-Also, with enough patience you should be able to find spec sheets on most any brick you find with a stamp on it. Take the time to do the research before building. As someone who has seen first hand the results of building a kiln out of high silica brick, I assure you that its a worthwhile investment of time and resources.

 

-With regards to the slab itself, level that thing as well as you can when you pour it--take the time to scree it properly and it will pay off later on in time and frustration savings trying to your coursing. Also remember to include some rebar in it for strength. Even with a "small" kiln, this slab is bearing a good deal of weight.

 

-Your burner photo doesn't tell me a whole lot about its BTU output as Marcia mentioned. There are tables for calculating combustion requirements in Fred Olsen's The Kiln Book or in Joe Finch's Kiln Building: a Brick by Brick Approach. Both have good information in general and if you're new to building kilns, will be extremely helpful to you as references. Who manufactured your burner? If you take it apart, you should be able to determine your orifice size... You'll need this to do calculations, and you may need to change it out depending on what kind of fuel you are planning on burning. You mentioned you are going to be out in the woods--what sort of fuel do you have on hand there? If you are planning on firing with propane vs nat. gas, they are two different orifice sizes. Additionally, if you are firing with propane you need to consider your tank size. If you are firing off of a large, stationary "pig", you don't need to worry about icing your tanks by accident, however with smaller tanks at high output icing can be an issue. One way of dealing with this is to manifold multiple smaller tanks together.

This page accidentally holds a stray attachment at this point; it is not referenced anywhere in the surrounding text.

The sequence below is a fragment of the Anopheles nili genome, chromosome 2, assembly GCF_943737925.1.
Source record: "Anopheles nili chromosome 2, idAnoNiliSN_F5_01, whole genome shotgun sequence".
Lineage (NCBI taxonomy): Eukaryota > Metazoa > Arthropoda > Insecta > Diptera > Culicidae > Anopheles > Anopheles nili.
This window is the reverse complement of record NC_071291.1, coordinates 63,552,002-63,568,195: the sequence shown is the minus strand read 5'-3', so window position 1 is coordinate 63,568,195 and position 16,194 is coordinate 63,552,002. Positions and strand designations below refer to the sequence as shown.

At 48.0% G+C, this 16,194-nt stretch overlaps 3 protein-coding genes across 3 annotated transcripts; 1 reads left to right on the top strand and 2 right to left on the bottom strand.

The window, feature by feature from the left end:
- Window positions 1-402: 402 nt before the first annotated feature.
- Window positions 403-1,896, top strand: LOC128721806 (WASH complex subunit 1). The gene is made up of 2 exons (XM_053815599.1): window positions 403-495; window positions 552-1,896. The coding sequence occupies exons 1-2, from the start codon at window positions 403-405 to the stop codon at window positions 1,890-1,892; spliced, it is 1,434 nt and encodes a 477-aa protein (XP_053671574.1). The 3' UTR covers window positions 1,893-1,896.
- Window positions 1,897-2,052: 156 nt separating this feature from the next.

-Ward Burner has a good technical info section on his site with info about burners, as well as a helpful pipe sizing chart that you might want to look at when it comes to plumbing.

 

That's what I can think of for the moment... I hope this is helpful--keep us posted with photos and any other questions you might have.

 

-Michael

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Our salt kiln floor is has 1st layer of hard brick then a soft brick layer then a hrad brick layer for a total of 7 1/2 inches thick.

the kiln is here

http://ceramicartsda...amp;#entry18381

I think one burner makes for a uneven heat situation myself-2 is better and 4 is best for me.

You can use two and get away with it.

I would at least get two burners-